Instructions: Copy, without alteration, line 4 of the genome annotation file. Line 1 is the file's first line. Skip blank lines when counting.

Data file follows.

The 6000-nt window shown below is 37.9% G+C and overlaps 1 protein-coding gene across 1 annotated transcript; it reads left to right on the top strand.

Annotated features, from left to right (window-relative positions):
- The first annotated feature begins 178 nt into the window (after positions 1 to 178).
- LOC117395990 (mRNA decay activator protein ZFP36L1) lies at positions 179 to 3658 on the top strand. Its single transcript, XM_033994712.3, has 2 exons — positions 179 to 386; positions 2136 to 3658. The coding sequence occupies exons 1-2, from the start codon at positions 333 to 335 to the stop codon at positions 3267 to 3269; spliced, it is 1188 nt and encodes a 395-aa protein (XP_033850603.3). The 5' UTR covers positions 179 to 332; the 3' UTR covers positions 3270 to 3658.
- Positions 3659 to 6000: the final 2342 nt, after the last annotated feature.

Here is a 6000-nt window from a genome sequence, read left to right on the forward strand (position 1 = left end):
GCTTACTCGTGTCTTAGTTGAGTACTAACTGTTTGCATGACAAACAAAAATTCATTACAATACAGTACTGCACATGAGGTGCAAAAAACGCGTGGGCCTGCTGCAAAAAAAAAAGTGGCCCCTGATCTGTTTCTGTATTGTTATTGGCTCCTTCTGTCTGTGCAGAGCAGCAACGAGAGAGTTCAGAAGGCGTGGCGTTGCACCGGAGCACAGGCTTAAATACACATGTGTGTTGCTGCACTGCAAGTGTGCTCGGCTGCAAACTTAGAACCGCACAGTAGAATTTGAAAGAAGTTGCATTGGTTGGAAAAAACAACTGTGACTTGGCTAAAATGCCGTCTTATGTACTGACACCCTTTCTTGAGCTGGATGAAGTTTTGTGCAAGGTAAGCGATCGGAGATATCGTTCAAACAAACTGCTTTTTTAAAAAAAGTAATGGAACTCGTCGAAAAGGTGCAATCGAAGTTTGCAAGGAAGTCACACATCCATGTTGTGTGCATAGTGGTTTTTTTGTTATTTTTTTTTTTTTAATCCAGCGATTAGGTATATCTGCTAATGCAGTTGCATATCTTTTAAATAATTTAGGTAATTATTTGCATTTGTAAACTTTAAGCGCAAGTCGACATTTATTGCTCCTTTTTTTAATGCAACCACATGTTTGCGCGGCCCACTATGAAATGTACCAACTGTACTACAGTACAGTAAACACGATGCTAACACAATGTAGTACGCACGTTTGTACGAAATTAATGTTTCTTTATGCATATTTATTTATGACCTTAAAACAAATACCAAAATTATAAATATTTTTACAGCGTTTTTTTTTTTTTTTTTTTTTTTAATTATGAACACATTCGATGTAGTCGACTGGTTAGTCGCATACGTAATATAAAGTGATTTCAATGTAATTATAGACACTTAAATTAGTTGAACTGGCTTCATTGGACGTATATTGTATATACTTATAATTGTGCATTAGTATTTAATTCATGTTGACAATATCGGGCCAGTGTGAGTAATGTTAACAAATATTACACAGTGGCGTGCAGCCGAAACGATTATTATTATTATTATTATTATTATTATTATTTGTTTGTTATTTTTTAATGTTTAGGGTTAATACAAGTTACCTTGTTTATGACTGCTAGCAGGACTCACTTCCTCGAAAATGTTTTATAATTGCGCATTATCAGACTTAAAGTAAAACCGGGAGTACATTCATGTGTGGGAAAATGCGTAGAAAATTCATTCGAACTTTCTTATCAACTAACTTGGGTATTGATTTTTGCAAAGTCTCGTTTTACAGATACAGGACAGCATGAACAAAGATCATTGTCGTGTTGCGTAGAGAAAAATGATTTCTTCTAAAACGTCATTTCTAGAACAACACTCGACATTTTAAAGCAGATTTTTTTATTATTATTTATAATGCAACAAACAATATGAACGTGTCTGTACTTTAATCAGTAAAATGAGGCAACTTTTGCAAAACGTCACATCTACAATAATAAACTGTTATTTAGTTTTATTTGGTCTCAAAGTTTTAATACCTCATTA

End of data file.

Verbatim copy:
- LOC117395990 (mRNA decay activator protein ZFP36L1) lies at positions 179 to 3658 on the top strand. Its single transcript, XM_033994712.3, has 2 exons — positions 179 to 386; positions 2136 to 3658. The coding sequence occupies exons 1-2, from the start codon at positions 333 to 335 to the stop codon at positions 3267 to 3269; spliced, it is 1188 nt and encodes a 395-aa protein (XP_033850603.3). The 5' UTR covers positions 179 to 332; the 3' UTR covers positions 3270 to 3658.